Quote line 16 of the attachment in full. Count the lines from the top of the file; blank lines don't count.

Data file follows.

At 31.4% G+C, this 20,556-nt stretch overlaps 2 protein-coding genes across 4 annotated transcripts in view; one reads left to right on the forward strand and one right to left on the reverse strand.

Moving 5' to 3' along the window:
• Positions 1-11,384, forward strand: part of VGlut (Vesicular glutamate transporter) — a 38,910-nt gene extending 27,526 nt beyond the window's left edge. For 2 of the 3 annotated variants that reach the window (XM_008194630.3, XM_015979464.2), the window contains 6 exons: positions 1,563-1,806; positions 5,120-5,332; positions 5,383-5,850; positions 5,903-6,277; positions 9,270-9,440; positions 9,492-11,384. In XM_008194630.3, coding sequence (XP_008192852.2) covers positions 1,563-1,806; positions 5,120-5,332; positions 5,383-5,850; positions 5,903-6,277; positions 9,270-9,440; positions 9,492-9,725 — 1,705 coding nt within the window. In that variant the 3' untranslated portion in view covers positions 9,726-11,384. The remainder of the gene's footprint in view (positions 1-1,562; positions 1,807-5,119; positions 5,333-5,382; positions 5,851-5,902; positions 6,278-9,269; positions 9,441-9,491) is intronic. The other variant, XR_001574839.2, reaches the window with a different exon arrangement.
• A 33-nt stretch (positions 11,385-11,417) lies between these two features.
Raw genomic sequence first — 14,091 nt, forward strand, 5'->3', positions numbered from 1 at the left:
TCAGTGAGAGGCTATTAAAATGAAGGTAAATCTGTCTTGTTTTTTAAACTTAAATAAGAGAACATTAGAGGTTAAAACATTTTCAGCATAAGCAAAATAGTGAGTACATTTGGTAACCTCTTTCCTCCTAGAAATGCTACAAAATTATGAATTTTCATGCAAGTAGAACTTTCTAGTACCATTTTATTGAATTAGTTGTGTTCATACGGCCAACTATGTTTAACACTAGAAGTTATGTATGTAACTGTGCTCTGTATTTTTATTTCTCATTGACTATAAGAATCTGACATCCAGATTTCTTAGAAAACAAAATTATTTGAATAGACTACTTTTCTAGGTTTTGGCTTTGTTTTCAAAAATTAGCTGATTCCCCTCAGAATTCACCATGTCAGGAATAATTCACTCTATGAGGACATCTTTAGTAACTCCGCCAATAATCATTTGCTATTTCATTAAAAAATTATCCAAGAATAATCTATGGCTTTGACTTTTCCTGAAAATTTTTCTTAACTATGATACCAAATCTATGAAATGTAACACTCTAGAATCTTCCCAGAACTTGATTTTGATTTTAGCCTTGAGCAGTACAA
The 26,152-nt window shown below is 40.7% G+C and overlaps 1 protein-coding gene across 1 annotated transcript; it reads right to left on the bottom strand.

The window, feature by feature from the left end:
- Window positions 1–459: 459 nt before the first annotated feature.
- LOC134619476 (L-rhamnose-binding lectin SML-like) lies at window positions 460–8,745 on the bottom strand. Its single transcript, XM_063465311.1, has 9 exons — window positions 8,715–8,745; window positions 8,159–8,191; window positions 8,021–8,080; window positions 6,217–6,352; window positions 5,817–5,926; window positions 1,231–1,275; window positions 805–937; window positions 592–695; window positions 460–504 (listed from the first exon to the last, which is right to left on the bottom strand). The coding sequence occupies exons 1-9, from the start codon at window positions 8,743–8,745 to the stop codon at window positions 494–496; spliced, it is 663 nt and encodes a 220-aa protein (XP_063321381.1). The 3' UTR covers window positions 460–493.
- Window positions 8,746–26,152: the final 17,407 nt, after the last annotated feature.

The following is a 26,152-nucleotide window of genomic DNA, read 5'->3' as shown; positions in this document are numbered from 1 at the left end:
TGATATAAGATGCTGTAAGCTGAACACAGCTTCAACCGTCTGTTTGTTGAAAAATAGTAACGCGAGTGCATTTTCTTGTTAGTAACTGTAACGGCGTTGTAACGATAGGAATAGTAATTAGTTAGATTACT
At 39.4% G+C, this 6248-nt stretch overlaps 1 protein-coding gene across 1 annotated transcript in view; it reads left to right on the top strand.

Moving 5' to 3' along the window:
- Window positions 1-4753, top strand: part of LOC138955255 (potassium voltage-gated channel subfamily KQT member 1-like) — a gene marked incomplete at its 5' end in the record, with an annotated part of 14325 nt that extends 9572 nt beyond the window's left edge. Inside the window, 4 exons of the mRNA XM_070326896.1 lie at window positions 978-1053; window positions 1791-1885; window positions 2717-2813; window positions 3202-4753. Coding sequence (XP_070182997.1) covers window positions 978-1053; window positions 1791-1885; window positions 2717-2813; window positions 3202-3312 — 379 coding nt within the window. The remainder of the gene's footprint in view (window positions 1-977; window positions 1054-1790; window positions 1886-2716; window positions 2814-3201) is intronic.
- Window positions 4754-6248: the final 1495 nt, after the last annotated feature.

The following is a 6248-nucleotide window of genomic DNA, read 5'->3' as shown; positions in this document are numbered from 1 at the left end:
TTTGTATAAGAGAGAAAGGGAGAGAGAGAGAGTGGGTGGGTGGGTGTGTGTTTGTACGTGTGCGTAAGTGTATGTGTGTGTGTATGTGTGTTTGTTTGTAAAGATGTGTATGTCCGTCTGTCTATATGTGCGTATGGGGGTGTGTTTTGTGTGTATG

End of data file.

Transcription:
- Window positions 1-4753, top strand: part of LOC138955255 (potassium voltage-gated channel subfamily KQT member 1-like) — a gene marked incomplete at its 5' end in the record, with an annotated part of 14325 nt that extends 9572 nt beyond the window's left edge. Inside the window, 4 exons of the mRNA XM_070326896.1 lie at window positions 978-1053; window positions 1791-1885; window positions 2717-2813; window positions 3202-4753. Coding sequence (XP_070182997.1) covers window positions 978-1053; window positions 1791-1885; window positions 2717-2813; window positions 3202-3312 — 379 coding nt within the window. The remainder of the gene's footprint in view (window positions 1-977; window positions 1054-1790; window positions 1886-2716; window positions 2814-3201) is intronic.